De’Aaron Fox wasn’t the only star NBA player to withdraw from playing in the FIBA World Cup this summer for Team USA, but he’s still taking some heat for it.
This past Thursday on ESPN’s The Jump, one of the panelists, Amin Elhassan, on the NBA show suggested that the former Kentucky and current Sacramento Kings’ guard would not be welcomed back to play for Team USA in the future. Elhassan added that he didn’t understand what Fox was “saving himself for”. Here’s how the interaction between Elhassan and fellow panelist, Richard Jefferson, went down:
Jefferson: “Will De’Aaron Fox ever be able to play for the USA team?”
Elhassan: “No, not as long as Jerry Colangelo is in charge.”
Craig Miller, the USA basketball communications director, did not agree. He told The Sacramento Bee on Saturday that the program “understands De’Aaron’s decision” to remove himself from the event.
“Given De’Aaron was added into consideration for the World Cup team after originally being part of the USA Select Team in Las Vegas, USA Basketball understands De’Aaron’s decision,” Miller told The Sacramento Bee.
Fox, along with Kings teammate Marvin Bagley, were originally members of the USA Select Team before they were called up to join the national team as they prepared for the trip to China. Both players withdrew shortly after to prepare for the upcoming 2019-20 NBA season, one that has somewhat high expectations for a Kings team that isn’t used to being on the up-and-up.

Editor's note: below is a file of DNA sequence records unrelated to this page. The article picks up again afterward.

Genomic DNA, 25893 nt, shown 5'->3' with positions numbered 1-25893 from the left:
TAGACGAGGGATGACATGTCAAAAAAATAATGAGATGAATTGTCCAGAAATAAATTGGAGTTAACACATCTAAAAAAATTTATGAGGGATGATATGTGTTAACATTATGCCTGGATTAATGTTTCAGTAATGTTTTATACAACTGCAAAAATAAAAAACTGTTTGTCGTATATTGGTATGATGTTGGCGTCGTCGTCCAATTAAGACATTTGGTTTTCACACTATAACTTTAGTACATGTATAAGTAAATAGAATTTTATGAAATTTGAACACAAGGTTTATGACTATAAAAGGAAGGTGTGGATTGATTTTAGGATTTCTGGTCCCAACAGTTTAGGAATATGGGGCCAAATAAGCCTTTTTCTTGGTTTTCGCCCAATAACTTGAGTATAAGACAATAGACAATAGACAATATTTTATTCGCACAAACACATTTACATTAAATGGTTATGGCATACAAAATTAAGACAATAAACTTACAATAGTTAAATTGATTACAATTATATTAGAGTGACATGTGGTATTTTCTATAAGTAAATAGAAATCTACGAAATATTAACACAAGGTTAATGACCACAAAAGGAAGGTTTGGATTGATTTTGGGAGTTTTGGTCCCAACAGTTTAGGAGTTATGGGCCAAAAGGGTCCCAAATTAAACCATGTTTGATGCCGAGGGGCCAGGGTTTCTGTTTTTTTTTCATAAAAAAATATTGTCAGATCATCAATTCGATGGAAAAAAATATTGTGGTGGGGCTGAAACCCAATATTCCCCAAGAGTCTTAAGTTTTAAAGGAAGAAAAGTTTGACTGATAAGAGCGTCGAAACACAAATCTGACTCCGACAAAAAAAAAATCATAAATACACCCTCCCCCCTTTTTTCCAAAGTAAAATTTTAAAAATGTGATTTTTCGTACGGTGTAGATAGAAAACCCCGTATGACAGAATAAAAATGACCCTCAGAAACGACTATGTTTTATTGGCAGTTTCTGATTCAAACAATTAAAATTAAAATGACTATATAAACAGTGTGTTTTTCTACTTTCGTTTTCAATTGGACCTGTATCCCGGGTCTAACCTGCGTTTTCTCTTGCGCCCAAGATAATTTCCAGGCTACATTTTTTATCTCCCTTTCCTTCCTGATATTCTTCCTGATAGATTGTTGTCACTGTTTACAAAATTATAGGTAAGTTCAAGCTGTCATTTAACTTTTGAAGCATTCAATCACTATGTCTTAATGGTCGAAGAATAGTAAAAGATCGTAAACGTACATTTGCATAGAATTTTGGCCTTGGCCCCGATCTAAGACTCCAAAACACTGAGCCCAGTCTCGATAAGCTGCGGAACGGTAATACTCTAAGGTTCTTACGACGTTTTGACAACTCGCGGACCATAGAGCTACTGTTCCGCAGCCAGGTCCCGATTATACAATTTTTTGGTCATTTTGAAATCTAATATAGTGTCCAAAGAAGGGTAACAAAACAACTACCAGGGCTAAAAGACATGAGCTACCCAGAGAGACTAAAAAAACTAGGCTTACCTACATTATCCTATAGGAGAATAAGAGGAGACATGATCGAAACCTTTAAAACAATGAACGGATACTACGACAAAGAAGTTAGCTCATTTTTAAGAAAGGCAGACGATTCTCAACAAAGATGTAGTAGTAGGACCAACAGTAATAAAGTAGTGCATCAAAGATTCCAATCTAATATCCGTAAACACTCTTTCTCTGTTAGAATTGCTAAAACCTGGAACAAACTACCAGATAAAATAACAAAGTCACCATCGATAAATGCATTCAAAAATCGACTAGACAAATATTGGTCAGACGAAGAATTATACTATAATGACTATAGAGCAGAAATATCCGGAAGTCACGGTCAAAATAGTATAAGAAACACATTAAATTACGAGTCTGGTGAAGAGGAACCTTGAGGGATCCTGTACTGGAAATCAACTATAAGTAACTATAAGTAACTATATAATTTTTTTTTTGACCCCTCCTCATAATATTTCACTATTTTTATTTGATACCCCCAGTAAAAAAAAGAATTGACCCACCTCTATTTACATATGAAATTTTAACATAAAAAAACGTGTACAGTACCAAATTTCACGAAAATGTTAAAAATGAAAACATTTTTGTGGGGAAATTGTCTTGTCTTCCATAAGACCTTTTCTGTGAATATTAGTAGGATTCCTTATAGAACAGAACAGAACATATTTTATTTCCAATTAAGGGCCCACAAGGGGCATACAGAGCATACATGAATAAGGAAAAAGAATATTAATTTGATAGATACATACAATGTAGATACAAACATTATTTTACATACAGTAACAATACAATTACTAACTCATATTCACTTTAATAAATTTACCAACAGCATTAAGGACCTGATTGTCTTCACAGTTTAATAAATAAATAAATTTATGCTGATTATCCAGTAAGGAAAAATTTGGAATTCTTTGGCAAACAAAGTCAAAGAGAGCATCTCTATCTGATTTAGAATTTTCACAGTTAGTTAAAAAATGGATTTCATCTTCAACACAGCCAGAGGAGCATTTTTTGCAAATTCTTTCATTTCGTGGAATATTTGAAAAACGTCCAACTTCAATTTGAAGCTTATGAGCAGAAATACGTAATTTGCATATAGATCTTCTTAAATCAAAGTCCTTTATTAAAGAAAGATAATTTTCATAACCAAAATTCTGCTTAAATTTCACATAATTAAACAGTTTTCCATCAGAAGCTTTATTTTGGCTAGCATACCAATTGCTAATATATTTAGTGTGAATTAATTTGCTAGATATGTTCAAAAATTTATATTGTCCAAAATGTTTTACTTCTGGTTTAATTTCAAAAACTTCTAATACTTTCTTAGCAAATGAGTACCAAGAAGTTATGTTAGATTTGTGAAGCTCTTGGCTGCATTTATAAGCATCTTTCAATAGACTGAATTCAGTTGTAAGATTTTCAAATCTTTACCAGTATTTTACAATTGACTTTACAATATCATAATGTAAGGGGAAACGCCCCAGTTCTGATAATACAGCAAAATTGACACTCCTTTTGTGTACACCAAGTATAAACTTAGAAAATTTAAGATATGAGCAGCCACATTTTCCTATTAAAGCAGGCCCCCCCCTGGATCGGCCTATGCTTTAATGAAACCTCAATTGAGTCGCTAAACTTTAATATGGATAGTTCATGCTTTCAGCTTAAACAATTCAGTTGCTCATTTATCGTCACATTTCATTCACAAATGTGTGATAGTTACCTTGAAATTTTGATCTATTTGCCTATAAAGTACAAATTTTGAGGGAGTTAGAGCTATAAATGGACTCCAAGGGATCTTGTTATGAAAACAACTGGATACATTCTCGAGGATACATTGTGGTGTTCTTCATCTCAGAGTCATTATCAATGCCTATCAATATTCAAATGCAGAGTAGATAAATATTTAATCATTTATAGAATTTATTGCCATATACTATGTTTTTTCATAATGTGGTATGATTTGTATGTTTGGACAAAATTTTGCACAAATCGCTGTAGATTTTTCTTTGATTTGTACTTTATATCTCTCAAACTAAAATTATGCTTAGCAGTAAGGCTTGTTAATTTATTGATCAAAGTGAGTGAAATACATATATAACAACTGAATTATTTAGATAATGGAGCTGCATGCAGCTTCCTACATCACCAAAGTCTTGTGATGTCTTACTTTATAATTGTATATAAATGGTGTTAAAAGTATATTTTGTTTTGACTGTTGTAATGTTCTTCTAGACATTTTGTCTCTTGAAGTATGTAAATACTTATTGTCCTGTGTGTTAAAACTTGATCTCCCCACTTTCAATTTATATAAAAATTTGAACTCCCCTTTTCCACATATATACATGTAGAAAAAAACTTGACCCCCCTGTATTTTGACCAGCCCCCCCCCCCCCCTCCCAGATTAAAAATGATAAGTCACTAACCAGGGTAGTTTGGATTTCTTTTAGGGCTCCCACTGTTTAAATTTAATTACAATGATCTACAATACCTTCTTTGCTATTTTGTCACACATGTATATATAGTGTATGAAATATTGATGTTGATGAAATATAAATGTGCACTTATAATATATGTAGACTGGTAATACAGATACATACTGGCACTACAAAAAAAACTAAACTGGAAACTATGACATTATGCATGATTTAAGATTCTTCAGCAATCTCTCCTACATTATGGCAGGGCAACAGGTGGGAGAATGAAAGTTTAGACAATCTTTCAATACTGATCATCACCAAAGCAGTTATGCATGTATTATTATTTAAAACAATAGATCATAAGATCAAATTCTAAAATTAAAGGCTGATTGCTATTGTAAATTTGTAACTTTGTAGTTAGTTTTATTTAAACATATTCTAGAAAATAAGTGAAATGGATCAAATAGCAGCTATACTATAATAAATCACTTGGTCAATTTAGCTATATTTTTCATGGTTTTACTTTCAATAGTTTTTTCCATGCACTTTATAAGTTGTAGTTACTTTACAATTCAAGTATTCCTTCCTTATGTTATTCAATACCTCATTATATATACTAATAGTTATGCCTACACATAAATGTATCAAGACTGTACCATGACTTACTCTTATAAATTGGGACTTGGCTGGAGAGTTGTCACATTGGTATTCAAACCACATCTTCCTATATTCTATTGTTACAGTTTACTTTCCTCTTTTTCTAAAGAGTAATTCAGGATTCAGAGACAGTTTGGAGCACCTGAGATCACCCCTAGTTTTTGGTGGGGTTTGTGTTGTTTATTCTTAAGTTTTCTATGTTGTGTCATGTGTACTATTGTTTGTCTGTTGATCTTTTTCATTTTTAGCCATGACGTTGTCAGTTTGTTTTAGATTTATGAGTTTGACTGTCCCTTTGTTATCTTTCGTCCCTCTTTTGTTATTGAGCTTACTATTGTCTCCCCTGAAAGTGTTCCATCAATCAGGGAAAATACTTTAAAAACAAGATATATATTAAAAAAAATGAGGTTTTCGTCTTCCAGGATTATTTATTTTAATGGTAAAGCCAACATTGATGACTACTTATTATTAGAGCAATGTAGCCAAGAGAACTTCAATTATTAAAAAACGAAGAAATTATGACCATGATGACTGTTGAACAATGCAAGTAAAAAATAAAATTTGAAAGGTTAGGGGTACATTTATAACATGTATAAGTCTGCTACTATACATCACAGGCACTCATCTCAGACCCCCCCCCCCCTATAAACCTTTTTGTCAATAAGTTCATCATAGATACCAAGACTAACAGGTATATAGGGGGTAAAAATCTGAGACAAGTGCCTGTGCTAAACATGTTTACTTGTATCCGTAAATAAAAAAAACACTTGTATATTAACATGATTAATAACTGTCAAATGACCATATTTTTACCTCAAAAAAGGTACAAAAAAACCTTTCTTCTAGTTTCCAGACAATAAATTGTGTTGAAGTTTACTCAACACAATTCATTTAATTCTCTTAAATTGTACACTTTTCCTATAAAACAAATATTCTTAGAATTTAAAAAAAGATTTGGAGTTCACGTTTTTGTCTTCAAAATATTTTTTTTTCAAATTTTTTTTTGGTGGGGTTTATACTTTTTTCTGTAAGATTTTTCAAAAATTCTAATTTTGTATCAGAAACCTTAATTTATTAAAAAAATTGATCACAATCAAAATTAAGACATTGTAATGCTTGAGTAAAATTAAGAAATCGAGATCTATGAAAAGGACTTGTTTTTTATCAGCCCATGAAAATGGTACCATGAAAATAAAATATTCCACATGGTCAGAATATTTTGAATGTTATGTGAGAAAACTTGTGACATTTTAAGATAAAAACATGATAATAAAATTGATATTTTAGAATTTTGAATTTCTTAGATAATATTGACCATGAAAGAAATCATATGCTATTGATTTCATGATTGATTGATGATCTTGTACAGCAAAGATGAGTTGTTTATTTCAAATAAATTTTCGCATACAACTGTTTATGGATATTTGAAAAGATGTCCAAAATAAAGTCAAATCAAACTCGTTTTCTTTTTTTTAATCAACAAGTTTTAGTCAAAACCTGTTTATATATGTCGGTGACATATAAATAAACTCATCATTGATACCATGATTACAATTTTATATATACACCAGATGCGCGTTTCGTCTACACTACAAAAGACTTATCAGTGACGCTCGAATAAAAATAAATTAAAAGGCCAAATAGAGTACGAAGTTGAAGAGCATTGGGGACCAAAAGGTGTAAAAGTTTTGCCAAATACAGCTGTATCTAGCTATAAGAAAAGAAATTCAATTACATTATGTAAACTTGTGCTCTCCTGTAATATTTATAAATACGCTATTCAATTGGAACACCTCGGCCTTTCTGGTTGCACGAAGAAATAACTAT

Team USA could have used Fox’s services on the court, as the red, white, and blue crashed to a seventh-place finish that concluded last week. After Kemba Walker and Donovan Mitchell, Team USA didn’t exactly have a serviceable backup point guard and Fox would have filled that void to perfection. But you can hardly hold that against him after witnessing the historic collapse of Team USA in the FIBA World Cup.
Also, Fox and the Kings will make a trip to India in early Oct. to participate in a couple of preseason games, which would have added a 19-hour flight (and another 19-hour flight back) on top of the traveling for Team USA. Fox is “saving himself” in hopes that he can end a 13-year playoff drought for Sacramento in a loaded Western Conference. Spending an extra two weeks in China just to fall all the way to seventh in a pre-Olympics tournament is all the explanation Fox should need when facing criticism about why he decided to withdraw.
USA Basketball managing director Jerry Colangelo was not quiet about his frustrations following Team USA’s worst finish at a major tournament since 1992 and said that he’d remember all the players who decided to withdraw.
I’m not sure why Fox was singled out considering there is an endless list of players who withdrew that are overwhelmingly better and more experienced than the 21-year old. The roster for the 2020 Olympics team is expected to be more star-packed – as the Olympics typically draw more talent than FIBA play – and Fox could very well find himself back in the mix.